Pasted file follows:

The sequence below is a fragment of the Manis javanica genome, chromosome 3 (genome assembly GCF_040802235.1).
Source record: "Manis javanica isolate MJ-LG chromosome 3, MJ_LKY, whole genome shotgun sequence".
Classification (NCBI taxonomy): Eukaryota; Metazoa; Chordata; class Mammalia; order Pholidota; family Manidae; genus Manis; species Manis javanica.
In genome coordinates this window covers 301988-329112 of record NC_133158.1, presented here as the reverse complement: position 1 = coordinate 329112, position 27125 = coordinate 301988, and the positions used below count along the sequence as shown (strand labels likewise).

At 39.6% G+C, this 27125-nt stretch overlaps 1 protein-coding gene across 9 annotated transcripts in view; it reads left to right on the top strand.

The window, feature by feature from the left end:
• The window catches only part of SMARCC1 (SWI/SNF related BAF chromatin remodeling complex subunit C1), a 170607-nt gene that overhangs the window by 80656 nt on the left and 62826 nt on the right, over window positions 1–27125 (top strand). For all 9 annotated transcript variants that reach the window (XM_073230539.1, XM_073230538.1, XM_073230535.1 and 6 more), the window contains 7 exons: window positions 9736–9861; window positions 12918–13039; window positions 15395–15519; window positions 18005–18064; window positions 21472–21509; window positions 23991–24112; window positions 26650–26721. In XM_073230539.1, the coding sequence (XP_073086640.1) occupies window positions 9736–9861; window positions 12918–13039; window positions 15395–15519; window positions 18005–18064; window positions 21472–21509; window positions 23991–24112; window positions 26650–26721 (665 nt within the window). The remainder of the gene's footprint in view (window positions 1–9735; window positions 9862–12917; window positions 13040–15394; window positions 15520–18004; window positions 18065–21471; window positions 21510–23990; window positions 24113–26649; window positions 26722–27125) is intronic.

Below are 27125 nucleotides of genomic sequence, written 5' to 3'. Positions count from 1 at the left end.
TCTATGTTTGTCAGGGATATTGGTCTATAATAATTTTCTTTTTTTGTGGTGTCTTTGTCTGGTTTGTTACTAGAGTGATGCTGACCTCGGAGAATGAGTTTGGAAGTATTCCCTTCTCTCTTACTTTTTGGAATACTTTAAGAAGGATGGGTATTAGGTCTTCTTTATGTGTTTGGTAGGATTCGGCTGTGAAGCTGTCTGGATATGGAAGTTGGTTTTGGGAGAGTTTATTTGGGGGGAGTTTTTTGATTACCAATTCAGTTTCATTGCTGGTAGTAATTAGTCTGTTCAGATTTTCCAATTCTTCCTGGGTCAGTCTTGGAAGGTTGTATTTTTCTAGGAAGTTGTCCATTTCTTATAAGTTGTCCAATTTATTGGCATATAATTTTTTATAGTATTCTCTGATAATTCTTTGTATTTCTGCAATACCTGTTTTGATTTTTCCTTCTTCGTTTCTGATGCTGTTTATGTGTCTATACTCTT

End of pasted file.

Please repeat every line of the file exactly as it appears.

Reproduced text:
The sequence below is a fragment of the Manis javanica genome, chromosome 3 (genome assembly GCF_040802235.1).
Source record: "Manis javanica isolate MJ-LG chromosome 3, MJ_LKY, whole genome shotgun sequence".
Classification (NCBI taxonomy): Eukaryota; Metazoa; Chordata; class Mammalia; order Pholidota; family Manidae; genus Manis; species Manis javanica.
In genome coordinates this window covers 301988-329112 of record NC_133158.1, presented here as the reverse complement: position 1 = coordinate 329112, position 27125 = coordinate 301988, and the positions used below count along the sequence as shown (strand labels likewise).

At 39.6% G+C, this 27125-nt stretch overlaps 1 protein-coding gene across 9 annotated transcripts in view; it reads left to right on the top strand.

The window, feature by feature from the left end:
• The window catches only part of SMARCC1 (SWI/SNF related BAF chromatin remodeling complex subunit C1), a 170607-nt gene that overhangs the window by 80656 nt on the left and 62826 nt on the right, over window positions 1–27125 (top strand). For all 9 annotated transcript variants that reach the window (XM_073230539.1, XM_073230538.1, XM_073230535.1 and 6 more), the window contains 7 exons: window positions 9736–9861; window positions 12918–13039; window positions 15395–15519; window positions 18005–18064; window positions 21472–21509; window positions 23991–24112; window positions 26650–26721. In XM_073230539.1, the coding sequence (XP_073086640.1) occupies window positions 9736–9861; window positions 12918–13039; window positions 15395–15519; window positions 18005–18064; window positions 21472–21509; window positions 23991–24112; window positions 26650–26721 (665 nt within the window). The remainder of the gene's footprint in view (window positions 1–9735; window positions 9862–12917; window positions 13040–15394; window positions 15520–18004; window positions 18065–21471; window positions 21510–23990; window positions 24113–26649; window positions 26722–27125) is intronic.

Below are 27125 nucleotides of genomic sequence, written 5' to 3'. Positions count from 1 at the left end.
TCTATGTTTGTCAGGGATATTGGTCTATAATAATTTTCTTTTTTTGTGGTGTCTTTGTCTGGTTTGTTACTAGAGTGATGCTGACCTCGGAGAATGAGTTTGGAAGTATTCCCTTCTCTCTTACTTTTTGGAATACTTTAAGAAGGATGGGTATTAGGTCTTCTTTATGTGTTTGGTAGGATTCGGCTGTGAAGCTGTCTGGATATGGAAGTTGGTTTTGGGAGAGTTTATTTGGGGGGAGTTTTTTGATTACCAATTCAGTTTCATTGCTGGTAGTAATTAGTCTGTTCAGATTTTCCAATTCTTCCTGGGTCAGTCTTGGAAGGTTGTATTTTTCTAGGAAGTTGTCCATTTCTTATAAGTTGTCCAATTTATTGGCATATAATTTTTTATAGTATTCTCTGATAATTCTTTGTATTTCTGCAATACCTGTTTTGATTTTTCCTTCTTCGTTTCTGATGCTGTTTATGTGTCTATACTCTT